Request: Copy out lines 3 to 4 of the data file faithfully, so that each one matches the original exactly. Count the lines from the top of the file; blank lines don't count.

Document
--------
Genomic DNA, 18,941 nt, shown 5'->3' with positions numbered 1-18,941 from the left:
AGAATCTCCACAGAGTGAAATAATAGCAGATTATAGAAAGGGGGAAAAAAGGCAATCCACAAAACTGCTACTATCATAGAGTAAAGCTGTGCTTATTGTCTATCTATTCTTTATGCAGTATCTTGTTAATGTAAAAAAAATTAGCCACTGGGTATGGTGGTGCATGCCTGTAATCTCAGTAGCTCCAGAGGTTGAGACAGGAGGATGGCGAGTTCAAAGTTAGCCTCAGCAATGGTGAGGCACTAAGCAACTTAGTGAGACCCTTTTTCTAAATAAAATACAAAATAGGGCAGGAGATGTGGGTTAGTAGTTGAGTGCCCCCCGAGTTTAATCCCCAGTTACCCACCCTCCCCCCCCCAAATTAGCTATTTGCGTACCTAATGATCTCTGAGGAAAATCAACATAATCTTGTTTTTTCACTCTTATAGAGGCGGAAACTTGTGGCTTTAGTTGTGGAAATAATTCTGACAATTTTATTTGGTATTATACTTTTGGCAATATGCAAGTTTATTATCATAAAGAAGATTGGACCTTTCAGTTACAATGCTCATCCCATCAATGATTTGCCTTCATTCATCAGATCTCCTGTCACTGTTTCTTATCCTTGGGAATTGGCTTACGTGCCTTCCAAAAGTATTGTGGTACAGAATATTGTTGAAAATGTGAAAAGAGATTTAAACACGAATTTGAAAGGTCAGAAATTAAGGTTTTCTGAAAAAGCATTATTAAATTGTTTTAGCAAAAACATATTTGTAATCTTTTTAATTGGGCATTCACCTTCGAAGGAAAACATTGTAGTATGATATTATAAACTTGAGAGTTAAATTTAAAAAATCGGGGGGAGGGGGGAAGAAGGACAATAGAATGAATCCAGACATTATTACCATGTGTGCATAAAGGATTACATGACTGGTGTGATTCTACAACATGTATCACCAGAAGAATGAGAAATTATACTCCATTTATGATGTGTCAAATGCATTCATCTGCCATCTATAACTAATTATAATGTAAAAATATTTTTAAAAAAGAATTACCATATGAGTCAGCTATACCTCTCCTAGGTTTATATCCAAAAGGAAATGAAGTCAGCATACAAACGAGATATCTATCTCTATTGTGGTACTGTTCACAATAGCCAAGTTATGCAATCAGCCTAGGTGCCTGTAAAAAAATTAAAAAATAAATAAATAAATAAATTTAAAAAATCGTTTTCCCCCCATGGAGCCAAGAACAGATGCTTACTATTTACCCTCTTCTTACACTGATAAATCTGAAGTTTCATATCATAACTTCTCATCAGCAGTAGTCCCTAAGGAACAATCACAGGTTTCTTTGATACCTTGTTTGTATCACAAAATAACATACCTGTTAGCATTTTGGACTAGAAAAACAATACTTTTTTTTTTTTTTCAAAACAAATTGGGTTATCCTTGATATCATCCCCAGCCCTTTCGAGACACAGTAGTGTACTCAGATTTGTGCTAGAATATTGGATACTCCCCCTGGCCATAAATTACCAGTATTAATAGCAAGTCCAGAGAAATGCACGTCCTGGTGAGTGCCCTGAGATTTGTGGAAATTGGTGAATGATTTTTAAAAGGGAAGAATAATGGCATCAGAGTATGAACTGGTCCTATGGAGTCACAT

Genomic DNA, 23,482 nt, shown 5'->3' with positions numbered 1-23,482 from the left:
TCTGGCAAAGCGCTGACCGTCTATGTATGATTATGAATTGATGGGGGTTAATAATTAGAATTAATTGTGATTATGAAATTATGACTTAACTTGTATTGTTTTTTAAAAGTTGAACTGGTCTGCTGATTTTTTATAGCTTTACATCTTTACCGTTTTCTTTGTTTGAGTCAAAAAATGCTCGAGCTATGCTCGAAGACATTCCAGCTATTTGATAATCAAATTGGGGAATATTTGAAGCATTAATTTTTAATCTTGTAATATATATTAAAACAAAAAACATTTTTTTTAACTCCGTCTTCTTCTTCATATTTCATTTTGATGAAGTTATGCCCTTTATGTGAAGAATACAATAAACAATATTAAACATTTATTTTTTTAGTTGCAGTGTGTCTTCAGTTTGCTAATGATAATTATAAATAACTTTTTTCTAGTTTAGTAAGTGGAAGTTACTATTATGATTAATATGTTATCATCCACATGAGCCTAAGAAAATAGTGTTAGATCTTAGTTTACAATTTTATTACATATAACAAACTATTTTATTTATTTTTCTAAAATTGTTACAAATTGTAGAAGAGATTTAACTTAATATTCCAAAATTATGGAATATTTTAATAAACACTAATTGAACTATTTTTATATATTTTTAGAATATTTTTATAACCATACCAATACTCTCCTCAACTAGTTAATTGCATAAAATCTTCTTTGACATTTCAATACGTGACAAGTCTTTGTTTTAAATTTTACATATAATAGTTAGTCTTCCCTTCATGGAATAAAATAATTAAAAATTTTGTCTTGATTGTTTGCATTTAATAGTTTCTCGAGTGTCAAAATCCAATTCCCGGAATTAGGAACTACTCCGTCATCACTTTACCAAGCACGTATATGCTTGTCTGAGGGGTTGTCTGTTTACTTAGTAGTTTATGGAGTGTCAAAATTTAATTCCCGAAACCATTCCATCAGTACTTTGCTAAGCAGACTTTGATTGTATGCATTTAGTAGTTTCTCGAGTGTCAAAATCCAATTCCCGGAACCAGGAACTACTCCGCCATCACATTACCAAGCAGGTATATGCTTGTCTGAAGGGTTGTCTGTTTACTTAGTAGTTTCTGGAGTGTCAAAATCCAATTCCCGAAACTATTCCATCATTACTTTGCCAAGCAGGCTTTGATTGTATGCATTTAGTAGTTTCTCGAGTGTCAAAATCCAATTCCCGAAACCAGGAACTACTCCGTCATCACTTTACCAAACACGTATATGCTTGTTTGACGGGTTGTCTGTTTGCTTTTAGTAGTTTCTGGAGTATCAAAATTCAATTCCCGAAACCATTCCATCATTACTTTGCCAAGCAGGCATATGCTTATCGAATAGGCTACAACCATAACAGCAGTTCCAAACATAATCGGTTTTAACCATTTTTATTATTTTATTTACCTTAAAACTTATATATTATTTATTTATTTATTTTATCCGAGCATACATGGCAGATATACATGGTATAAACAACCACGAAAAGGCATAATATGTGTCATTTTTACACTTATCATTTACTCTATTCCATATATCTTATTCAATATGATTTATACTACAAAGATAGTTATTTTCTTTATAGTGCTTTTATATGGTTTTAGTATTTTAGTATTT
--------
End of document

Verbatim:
Genomic DNA, 23,482 nt, shown 5'->3' with positions numbered 1-23,482 from the left:
TCTGGCAAAGCGCTGACCGTCTATGTATGATTATGAATTGATGGGGGTTAATAATTAGAATTAATTGTGATTATGAAATTATGACTTAACTTGTATTGTTTTTTAAAAGTTGAACTGGTCTGCTGATTTTTTATAGCTTTACATCTTTACCGTTTTCTTTGTTTGAGTCAAAAAATGCTCGAGCTATGCTCGAAGACATTCCAGCTATTTGATAATCAAATTGGGGAATATTTGAAGCATTAATTTTTAATCTTGTAATATATATTAAAACAAAAAACATTTTTTTTAACTCCGTCTTCTTCTTCATATTTCATTTTGATGAAGTTATGCCCTTTATGTGAAGAATACAATAAACAATATTAAACATTTATTTTTTTAGTTGCAGTGTGTCTTCAGTTTGCTAATGATAATTATAAATAACTTTTTTCTAGTTTAGTAAGTGGAAGTTACTATTATGATTAATATGTTATCATCCACATGAGCCTAAGAAAATAGTGTTAGATCTTAGTTTACAATTTTATTACATATAACAAACTATTTTATTTATTTTTCTAAAATTGTTACAAATTGTAGAAGAGATTTAACTTAATATTCCAAAATTATGGAATATTTTAATAAACACTAATTGAACTATTTTTATATATTTTTAGAATATTTTTATAACCATACCAATACTCTCCTCAACTAGTTAATTGCATAAAATCTTCTTTGACATTTCAATACGTGACAAGTCTTTGTTTTAAATTTTACATATAATAGTTAGTCTTCCCTTCATGGAATAAAATAATTAAAAATTTTGTCTTGATTGTTTGCATTTAATAGTTTCTCGAGTGTCAAAATCCAATTCCCGGAATTAGGAACTACTCCGTCATCACTTTACCAAGCACGTATATGCTTGTCTGAGGGGTTGTCTGTTTACTTAGTAGTTTATGGAGTGTCAAAATTTAATTCCCGAAACCATTCCATCAGTACTTTGCTAAGCAGACTTTGATTGTATGCATTTAGTAGTTTCTCGAGTGTCAAAATCCAATTCCCGGAACCAGGAACTACTCCGCCATCACATTACCAAGCAGGTATATGCTTGTCTGAAGGGTTGTCTGTTTACTTAGTAGTTTCTGGAGTGTCAAAATCCAATTCCCGAAACTATTCCATCATTACTTTGCCAAGCAGGCTTTGATTGTATGCATTTAGTAGTTTCTCGAGTGTCAAAATCCAATTCCCGAAACCAGGAACTACTCCGTCATCACTTTACCAAACACGTATATGCTTGTTTGACGGGTTGTCTGTTTGCTTTTAGTAGTTTCTGGAGTATCAAAATTCAATTCCCGAAACCATTCCATCATTACTTTGCCAAGCAGGCATATGCTTATCGAATAGGCTACAACCATAACAGCAGTTCCAAACATAATCGGTTTTAACCATTTTTATTATTTTATTTACCTTAAAACTTATATATTATTTATTTATTTATTTTATCCGAGCATACATGGCAGATATACATGGTATAAACAACCACGAAAAGGCATAATATGTGTCATTTTTACACTTATCATTTACTCTATTCCATATATCTTATTCAATATGATTTATACTACAAAGATAGTTATTTTCTTTATAGTGCTTTTATATGGTTTTAGTATTTTAGTATTT